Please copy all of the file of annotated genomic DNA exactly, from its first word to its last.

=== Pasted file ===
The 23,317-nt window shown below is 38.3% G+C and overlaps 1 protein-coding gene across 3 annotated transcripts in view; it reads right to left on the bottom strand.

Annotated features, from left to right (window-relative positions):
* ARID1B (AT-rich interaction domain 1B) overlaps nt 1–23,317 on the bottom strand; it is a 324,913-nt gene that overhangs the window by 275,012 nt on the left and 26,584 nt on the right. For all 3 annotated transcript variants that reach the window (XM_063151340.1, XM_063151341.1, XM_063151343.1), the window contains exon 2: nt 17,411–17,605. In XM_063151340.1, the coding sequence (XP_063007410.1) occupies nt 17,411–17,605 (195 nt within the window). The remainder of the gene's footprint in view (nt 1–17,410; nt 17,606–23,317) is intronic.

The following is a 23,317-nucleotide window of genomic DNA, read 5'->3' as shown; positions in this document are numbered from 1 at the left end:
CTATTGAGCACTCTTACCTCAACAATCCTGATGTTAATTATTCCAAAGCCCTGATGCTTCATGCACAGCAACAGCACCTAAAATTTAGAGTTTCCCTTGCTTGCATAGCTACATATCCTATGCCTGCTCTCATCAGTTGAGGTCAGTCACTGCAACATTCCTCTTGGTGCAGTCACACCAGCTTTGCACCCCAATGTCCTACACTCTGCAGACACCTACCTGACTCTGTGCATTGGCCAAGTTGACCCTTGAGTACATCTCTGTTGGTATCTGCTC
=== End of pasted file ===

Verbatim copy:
The 23,317-nt window shown below is 38.3% G+C and overlaps 1 protein-coding gene across 3 annotated transcripts in view; it reads right to left on the bottom strand.

Annotated features, from left to right (window-relative positions):
* ARID1B (AT-rich interaction domain 1B) overlaps nt 1–23,317 on the bottom strand; it is a 324,913-nt gene that overhangs the window by 275,012 nt on the left and 26,584 nt on the right. For all 3 annotated transcript variants that reach the window (XM_063151340.1, XM_063151341.1, XM_063151343.1), the window contains exon 2: nt 17,411–17,605. In XM_063151340.1, the coding sequence (XP_063007410.1) occupies nt 17,411–17,605 (195 nt within the window). The remainder of the gene's footprint in view (nt 1–17,410; nt 17,606–23,317) is intronic.

The following is a 23,317-nucleotide window of genomic DNA, read 5'->3' as shown; positions in this document are numbered from 1 at the left end:
CTATTGAGCACTCTTACCTCAACAATCCTGATGTTAATTATTCCAAAGCCCTGATGCTTCATGCACAGCAACAGCACCTAAAATTTAGAGTTTCCCTTGCTTGCATAGCTACATATCCTATGCCTGCTCTCATCAGTTGAGGTCAGTCACTGCAACATTCCTCTTGGTGCAGTCACACCAGCTTTGCACCCCAATGTCCTACACTCTGCAGACACCTACCTGACTCTGTGCATTGGCCAAGTTGACCCTTGAGTACATCTCTGTTGGTATCTGCTC